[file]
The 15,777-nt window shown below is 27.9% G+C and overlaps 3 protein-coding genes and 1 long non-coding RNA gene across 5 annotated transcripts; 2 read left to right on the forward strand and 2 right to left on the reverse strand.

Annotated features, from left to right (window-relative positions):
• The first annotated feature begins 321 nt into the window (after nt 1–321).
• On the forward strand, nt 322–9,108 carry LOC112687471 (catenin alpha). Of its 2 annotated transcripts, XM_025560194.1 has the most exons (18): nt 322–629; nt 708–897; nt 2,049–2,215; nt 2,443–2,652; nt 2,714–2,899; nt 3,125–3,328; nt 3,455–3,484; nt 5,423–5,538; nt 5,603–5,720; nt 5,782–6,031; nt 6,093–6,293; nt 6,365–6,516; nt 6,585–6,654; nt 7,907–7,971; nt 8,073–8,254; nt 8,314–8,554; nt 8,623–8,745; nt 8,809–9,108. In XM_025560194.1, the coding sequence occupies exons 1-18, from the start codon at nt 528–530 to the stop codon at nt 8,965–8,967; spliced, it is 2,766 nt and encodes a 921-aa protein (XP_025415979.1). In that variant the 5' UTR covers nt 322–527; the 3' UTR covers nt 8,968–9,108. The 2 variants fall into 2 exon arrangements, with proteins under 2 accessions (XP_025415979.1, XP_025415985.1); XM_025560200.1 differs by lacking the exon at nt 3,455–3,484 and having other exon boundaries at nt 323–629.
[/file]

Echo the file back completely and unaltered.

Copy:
The 15,777-nt window shown below is 27.9% G+C and overlaps 3 protein-coding genes and 1 long non-coding RNA gene across 5 annotated transcripts; 2 read left to right on the forward strand and 2 right to left on the reverse strand.

Annotated features, from left to right (window-relative positions):
• The first annotated feature begins 321 nt into the window (after nt 1–321).
• On the forward strand, nt 322–9,108 carry LOC112687471 (catenin alpha). Of its 2 annotated transcripts, XM_025560194.1 has the most exons (18): nt 322–629; nt 708–897; nt 2,049–2,215; nt 2,443–2,652; nt 2,714–2,899; nt 3,125–3,328; nt 3,455–3,484; nt 5,423–5,538; nt 5,603–5,720; nt 5,782–6,031; nt 6,093–6,293; nt 6,365–6,516; nt 6,585–6,654; nt 7,907–7,971; nt 8,073–8,254; nt 8,314–8,554; nt 8,623–8,745; nt 8,809–9,108. In XM_025560194.1, the coding sequence occupies exons 1-18, from the start codon at nt 528–530 to the stop codon at nt 8,965–8,967; spliced, it is 2,766 nt and encodes a 921-aa protein (XP_025415979.1). In that variant the 5' UTR covers nt 322–527; the 3' UTR covers nt 8,968–9,108. The 2 variants fall into 2 exon arrangements, with proteins under 2 accessions (XP_025415979.1, XP_025415985.1); XM_025560200.1 differs by lacking the exon at nt 3,455–3,484 and having other exon boundaries at nt 323–629.